Dzhokhar Anzorovich “Jahar” Tsarnaev (/ˌdʒoʊˈxɑr ˌtsɑrˈnaɪ.ɛf/, joh-khar tsahr-ny-ef; born July 22, 1993) and Tamerlan Anzorovich Tsarnaev (/ˌtæmərˈlɑːn/, ta-mər-lahn; October 21, 1986 – April 19, 2013)[note 1] were two brothers suspected of perpetrating the April 15, 2013, Boston Marathon bombings. The bombings killed three people and reportedly injured as many as 264 others.
The document, viewed by the Globe on Friday, shows that Tsarnaev was pronounced dead at 1:35 a.m. April 19.
Shortly after the Federal Bureau of Investigation declared them suspects in the bombings and released images of them, the Tsarnaev brothers allegedly killed an MIT police officer, carjacked an SUV, and engaged in a shootout with the police in the Boston suburb of Watertown, during which Tamerlan was killed and an MBTA police officer was critically injured (the latter by what may have been friendly fire). Dzhokhar was injured but escaped, and an unprecedented manhunt ensued, with thousands of police searching a 20-block area of Watertown. On the evening of April 19, the heavily wounded Dzhokhar was found unarmed hiding in a boat on a trailer in Watertown just outside the police perimeter, arrested, and taken to a hospital. It was later reported that he was persuaded to surrender when the FBI negotiators mentioned a public plea from his former wrestling coach.
While still confined to a hospital bed, Dzhokhar was charged on April 22 with using and conspiring to use a weapon of mass destruction resulting in death and with malicious destruction of property resulting in death. He could face the death penalty if convicted. Dzhokhar allegedly later admitted during questioning that they next intended to detonate explosives in Times Square in New York City and that they were jihadists who perpetrated the bombings on their own to defend Islam from attack. Dzhokhar reportedly also admitted to authorities that he and his brother were radicalized, at least in part, by watching Anwar al-Awlaki lectures. ABC reported on April 23, 2013, that authorities linked Tamerlan to an unsolved triple homicide in nearby Waltham that took place around the 10th anniversary of the September 11 attacks.
Born seven years apart in different republics of the former Soviet Union, the brothers are half Chechen and half Avar. They immigrated to the United States as refugees in 2002. Tamerlan was an aspiring boxer who authorities believe had recently become a follower of radical Islam. Dzhokhar was a student at University of Massachusetts Dartmouth who became a naturalized U.S. citizen on September 11, 2012, seven months before the bombings.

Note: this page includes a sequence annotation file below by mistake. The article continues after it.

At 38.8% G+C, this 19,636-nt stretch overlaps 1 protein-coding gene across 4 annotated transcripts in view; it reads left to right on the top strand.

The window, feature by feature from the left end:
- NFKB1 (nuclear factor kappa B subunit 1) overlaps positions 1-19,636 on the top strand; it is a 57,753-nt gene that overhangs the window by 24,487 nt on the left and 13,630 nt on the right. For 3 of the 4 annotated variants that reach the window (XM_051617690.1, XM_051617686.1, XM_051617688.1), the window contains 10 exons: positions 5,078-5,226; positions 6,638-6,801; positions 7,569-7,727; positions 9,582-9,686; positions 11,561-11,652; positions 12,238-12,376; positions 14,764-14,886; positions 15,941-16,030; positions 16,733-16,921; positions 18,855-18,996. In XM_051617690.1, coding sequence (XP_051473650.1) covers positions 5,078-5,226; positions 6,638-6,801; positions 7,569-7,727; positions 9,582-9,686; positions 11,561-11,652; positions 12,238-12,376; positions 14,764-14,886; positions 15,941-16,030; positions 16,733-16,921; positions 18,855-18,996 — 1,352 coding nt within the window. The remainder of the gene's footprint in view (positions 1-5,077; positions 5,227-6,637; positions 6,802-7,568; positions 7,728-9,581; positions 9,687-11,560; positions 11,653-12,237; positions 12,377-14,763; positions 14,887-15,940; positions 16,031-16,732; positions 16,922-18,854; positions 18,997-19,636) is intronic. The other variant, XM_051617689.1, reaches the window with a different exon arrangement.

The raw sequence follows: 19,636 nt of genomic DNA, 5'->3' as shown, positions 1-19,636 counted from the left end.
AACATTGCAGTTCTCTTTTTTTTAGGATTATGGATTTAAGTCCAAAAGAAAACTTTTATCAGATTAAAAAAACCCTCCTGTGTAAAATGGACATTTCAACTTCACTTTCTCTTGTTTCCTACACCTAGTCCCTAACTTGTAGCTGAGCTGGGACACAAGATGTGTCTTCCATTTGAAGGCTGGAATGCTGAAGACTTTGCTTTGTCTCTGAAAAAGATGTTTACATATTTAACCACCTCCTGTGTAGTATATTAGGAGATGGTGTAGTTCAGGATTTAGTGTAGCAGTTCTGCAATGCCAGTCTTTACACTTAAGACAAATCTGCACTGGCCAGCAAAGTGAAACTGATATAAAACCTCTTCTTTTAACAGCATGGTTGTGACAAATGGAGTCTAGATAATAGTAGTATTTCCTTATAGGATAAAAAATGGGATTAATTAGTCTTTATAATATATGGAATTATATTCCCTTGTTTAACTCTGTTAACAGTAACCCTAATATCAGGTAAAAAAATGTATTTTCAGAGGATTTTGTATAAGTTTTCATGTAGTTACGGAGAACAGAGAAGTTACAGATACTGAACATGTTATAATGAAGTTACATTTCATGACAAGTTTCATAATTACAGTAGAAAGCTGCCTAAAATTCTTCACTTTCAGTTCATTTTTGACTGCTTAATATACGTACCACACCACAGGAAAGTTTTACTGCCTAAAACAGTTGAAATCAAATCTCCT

In the early hours of April 19, 2013, in Watertown, a suburb of Boston, Tamerlan was apprehended by police after being shot multiple times. The exact sequence of events remains clouded in confusion, as do key details. According to police, Tamerlan’s younger brother Dzhokhar ran him over with an SUV and dragged him with the vehicle for 20 feet (6.1 m). He was taken to Beth Israel Deaconess Medical Center, where, despite efforts to revive him by emergency medical personnel, he was pronounced dead from several critical injuries, massive blood loss, and cardiac and respiratory arrest. Emergency room doctors said that he did not appear to have been run over. An eyewitness claims that he was struck by a police SUV before he was shot multiple times.
Tamerlan’s parents continue to proclaim his innocence. His mother is quoted as saying “America took my kids away from me. I’m sure my kids were not involved in anything.” The imam of a prominent Boston mosque has condemned the violence and distanced itself from the suspects, refusing to give Tamerlan a Muslim burial. His body was released to the funeral service hired by the family at 5:30 p.m. EDT May 2, 2013, by the Massachusetts Office of the Chief Medical Examiner. His death certificate gives cause of death as gunshot wounds to the torso and extremities, as well as blunt trauma to the head and torso. It confirmed that he was struck and dragged by a vehicle, in addition to being shot.
Tamerlan’s body was moved to a funeral home in North Attleborough; after protesters picketed the building, it was handed over to Graham, Putnam, and Mahoney Funeral Parlor in Worcester. Officials in Boston, Cambridge, at a state prison, and in over 120 other U.S. and Canadian locations refused to allow Tamerlan’s body to be buried in their jurisdictions. On May 9, Worcester police announced that Tamerlan’s body had been buried in an undisclosed location. It was later revealed that Tsarnaev was buried in a small Muslim cemetery, Al-Barzakh Cemetery, in Doswell, Virginia. The burial was set in motion by Martha Mullen of Richmond, Virginia, who said she was appalled by the protests at the funeral home, which she said “portrayed America at its worst” and wanted to find a way to end the impasse. She contacted Islamic Funeral Services of Virginia, which agreed to provide an unmarked plot in their cemetery. The funeral agency released a statement saying “What Tsarnaev did is between him and God. We strongly disagree with his violent actions, but that does not release us from our obligation to return his body to the earth.” Caroline County Sheriff Tony Lippa said the burial was legal. Locals, as well as the imam of the Virginia Islamic Centre condemned the secretive burial.
On June 19, 2013, Tamerlan Tsarnaev’s name was read aloud (in the context of a victim of gun violence) during a “No More Names” event held in Concord, New Hampshire. In response Michael Bloomberg’s Mayors Against Illegal Guns issued a statement explaining how they were using a list complied from Slate.com who in turn used the Twitter account @GunDeaths “as the source of its data.”